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In biology, the cell is the basic structure of organisms. All cells are made by other cells. The environment outside the cell is separated from the inside of the cell by the cell membrane. Inside some cells, parts of the cell stay separate from other parts by plasma membranes.
See the fact file below for more information on Cells, or you can download our 27-page Cells worksheet pack to utilize within the classroom or home environment.
Key Facts & Information
- A cell structure is made up of many components that are found inside cells. These components carry out the various functions required for the cell to function properly.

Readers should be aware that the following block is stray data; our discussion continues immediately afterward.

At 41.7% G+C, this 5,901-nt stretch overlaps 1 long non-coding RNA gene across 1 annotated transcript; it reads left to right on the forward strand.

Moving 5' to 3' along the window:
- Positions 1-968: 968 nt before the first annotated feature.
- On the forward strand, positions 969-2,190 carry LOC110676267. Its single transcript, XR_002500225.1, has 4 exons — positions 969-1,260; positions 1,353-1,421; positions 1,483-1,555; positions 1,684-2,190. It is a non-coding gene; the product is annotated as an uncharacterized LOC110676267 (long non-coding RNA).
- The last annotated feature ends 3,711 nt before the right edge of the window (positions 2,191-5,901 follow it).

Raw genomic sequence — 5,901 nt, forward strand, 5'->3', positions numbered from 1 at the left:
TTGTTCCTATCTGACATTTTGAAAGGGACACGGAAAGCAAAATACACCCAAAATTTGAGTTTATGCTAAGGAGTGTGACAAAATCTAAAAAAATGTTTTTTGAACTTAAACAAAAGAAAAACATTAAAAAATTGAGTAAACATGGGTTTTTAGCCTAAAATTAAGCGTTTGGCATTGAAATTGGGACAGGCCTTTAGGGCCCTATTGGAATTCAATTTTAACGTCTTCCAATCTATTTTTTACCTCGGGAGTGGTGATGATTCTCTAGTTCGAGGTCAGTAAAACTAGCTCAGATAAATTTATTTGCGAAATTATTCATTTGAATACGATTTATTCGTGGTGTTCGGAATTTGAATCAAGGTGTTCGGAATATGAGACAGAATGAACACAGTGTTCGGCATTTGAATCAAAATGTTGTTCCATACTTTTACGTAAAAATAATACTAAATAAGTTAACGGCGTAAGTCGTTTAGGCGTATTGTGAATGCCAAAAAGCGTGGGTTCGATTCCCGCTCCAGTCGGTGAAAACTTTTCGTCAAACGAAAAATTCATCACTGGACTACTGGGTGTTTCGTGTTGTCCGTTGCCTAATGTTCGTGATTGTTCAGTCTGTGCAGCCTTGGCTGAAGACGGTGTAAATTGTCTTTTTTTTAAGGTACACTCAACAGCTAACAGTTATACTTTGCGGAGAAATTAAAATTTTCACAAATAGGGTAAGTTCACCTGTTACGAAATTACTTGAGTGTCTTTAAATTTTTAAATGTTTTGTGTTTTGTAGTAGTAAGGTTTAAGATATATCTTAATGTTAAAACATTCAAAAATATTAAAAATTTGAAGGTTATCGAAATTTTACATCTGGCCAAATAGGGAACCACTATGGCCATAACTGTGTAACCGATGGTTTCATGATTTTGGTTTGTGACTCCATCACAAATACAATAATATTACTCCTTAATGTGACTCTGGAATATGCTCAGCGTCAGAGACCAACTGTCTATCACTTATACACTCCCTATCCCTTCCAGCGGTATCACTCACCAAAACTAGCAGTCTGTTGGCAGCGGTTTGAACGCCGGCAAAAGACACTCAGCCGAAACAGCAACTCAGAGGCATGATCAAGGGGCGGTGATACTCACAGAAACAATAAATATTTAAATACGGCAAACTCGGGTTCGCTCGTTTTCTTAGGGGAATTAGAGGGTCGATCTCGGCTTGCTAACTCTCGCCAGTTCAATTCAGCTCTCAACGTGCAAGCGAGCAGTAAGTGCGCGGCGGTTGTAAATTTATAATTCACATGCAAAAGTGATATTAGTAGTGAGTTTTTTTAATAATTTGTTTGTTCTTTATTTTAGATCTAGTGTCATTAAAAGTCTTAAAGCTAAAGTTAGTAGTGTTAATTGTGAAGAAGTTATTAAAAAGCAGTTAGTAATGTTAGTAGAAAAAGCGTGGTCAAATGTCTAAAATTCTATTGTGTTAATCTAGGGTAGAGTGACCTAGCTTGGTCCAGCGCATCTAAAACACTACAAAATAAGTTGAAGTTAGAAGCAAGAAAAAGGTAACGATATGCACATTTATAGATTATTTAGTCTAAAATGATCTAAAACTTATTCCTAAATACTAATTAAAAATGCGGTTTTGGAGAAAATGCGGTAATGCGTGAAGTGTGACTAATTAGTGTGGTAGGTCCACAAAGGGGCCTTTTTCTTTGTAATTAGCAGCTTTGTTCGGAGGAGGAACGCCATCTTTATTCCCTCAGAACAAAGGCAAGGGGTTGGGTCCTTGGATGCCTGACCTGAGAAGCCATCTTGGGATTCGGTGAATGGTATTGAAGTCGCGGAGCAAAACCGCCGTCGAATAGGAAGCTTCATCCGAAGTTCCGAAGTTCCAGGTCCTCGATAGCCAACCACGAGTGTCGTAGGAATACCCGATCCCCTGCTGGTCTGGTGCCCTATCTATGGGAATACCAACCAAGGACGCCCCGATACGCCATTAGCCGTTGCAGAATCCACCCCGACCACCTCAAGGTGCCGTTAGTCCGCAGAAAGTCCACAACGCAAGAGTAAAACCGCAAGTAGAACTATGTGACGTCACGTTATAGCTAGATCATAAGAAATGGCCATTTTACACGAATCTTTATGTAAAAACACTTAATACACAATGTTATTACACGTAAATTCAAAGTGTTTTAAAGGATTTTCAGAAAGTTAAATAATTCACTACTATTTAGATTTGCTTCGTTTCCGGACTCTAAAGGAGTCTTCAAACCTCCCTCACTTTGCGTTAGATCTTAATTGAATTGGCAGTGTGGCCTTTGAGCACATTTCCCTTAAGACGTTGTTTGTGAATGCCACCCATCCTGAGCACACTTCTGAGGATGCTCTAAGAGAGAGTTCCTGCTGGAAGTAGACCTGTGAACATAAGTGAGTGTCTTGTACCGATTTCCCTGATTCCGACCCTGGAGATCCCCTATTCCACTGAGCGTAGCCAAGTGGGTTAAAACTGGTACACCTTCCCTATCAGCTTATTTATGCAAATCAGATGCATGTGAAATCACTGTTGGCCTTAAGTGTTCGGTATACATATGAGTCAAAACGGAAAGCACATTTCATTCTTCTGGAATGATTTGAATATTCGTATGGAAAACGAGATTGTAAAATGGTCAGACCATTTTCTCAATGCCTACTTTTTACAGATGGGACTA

- Different types of cells exhibit distinct differences, but they all share a basic structural component consisting of three parts: the cell membrane, the nucleus, and the cytoplasm.
- A cell membrane serves as the cell’s boundary. This separates the material outside the cell, known as extracellular material, from the material inside the cell, known as intracellular material.
- It keeps a cell’s integrity and controls the flow of materials into and out of the cell. For the necessary exchange, all materials within a cell must have access to the cell membrane.
- The cell nucleus functions by housing the cell’s genetic information and controlling its growth and reproduction.
- In terms of size and function, it is generally the biggest and most visible cell organelle, and it also serves as the command center of a eukaryotic cell.